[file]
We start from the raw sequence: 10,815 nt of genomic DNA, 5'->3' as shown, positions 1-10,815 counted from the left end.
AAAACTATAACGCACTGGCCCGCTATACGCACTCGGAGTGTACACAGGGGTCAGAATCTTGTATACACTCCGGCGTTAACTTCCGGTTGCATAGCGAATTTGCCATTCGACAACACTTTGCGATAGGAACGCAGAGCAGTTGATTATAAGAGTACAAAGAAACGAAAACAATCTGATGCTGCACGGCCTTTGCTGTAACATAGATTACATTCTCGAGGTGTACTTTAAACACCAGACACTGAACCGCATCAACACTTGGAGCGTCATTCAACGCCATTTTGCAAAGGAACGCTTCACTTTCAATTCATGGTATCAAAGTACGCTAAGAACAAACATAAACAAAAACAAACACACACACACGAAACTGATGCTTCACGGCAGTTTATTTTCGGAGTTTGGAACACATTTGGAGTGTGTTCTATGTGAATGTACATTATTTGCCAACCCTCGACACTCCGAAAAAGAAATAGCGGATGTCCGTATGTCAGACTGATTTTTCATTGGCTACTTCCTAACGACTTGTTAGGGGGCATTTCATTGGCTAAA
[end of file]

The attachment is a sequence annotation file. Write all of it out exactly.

We start from the raw sequence: 10,815 nt of genomic DNA, 5'->3' as shown, positions 1-10,815 counted from the left end.
AAAACTATAACGCACTGGCCCGCTATACGCACTCGGAGTGTACACAGGGGTCAGAATCTTGTATACACTCCGGCGTTAACTTCCGGTTGCATAGCGAATTTGCCATTCGACAACACTTTGCGATAGGAACGCAGAGCAGTTGATTATAAGAGTACAAAGAAACGAAAACAATCTGATGCTGCACGGCCTTTGCTGTAACATAGATTACATTCTCGAGGTGTACTTTAAACACCAGACACTGAACCGCATCAACACTTGGAGCGTCATTCAACGCCATTTTGCAAAGGAACGCTTCACTTTCAATTCATGGTATCAAAGTACGCTAAGAACAAACATAAACAAAAACAAACACACACACACGAAACTGATGCTTCACGGCAGTTTATTTTCGGAGTTTGGAACACATTTGGAGTGTGTTCTATGTGAATGTACATTATTTGCCAACCCTCGACACTCCGAAAAAGAAATAGCGGATGTCCGTATGTCAGACTGATTTTTCATTGGCTACTTCCTAACGACTTGTTAGGGGGCATTTCATTGGCTAAA